Pieces of Northampton’s Medieval castle will be put on display in the town’s new railway station.
Over the past few weeks, archaeologists have unearthed the remains of a 12th century section of the former castle under the current station’s car park.
It is hoped that finds from the latest dig will be put on display in the £20 million new station building, along with intricately carved stones from the castle’s former royal apartments, which have been in storage at Northampton’s museum for decades.
The leader of Northampton Borough Council, Councillor David Mackintosh (Con, Rectory Farm) said the plan was to create a display inside the new station which would reveal the history of the castle.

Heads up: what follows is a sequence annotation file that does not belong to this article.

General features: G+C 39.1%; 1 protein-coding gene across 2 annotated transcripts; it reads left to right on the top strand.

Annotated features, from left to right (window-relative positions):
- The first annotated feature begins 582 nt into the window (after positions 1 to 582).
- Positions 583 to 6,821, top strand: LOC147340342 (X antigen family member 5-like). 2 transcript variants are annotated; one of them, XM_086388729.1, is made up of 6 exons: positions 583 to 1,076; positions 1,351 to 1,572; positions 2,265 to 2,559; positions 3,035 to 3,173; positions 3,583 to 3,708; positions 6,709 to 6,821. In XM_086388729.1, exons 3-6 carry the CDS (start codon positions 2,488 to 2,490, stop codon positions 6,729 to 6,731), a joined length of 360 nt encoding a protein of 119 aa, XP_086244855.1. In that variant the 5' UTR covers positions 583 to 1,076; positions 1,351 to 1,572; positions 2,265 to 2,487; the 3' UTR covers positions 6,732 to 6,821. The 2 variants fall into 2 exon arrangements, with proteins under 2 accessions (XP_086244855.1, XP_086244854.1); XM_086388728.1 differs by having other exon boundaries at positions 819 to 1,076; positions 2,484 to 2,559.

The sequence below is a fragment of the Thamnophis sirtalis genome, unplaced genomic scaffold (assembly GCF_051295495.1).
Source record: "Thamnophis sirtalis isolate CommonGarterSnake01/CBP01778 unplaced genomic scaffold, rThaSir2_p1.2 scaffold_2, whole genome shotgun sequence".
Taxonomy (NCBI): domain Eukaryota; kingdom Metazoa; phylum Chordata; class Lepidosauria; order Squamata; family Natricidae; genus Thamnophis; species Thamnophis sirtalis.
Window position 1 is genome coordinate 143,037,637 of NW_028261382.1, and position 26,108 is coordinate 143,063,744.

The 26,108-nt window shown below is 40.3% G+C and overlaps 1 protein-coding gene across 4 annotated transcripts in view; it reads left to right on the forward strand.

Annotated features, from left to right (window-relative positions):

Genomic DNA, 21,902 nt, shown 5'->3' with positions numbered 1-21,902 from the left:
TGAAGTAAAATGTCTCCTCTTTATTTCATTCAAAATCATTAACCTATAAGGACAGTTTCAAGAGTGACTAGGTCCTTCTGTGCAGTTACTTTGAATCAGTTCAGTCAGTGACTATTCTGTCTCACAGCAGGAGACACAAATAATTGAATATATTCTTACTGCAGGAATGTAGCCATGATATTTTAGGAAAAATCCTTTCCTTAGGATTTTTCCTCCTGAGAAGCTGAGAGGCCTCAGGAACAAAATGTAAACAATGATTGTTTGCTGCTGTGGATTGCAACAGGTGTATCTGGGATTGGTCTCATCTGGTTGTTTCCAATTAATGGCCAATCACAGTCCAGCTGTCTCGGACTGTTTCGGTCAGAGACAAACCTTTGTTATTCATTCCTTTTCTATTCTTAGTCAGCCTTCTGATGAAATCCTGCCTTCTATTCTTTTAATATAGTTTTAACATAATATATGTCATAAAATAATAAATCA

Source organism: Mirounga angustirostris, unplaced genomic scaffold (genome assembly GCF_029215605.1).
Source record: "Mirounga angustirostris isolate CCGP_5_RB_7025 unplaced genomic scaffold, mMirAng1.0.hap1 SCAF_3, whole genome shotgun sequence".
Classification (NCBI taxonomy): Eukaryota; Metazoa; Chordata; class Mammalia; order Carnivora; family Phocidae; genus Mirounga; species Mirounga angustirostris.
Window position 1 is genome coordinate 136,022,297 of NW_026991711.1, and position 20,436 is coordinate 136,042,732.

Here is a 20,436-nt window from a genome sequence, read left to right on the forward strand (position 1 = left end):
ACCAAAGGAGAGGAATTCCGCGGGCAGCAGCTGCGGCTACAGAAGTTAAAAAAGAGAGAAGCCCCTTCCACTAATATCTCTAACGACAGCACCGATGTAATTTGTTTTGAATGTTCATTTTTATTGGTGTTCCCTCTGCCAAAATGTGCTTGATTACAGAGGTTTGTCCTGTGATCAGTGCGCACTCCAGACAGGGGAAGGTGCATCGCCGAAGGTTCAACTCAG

He said: “We’re looking at how we can bring the castle back to life and really showcase it. One of the things we definitely want to do is put as much of the castle’s heritage back on site as is possible.”
The castle was once used as a seat of Parliament. It was partially demolished in 1662 under the orders of King Charles II because of the town’s support for Parliament during the Civil War.
The remnants of the building were then taken by the Victorians for building work and the site was cleared in 1859 to make way for the railway station.
The castle remains, which were found in the past few weeks, are from a building which would have stood in the castle’s outer bailey.
Work on the new railway station is due to be completed next summer.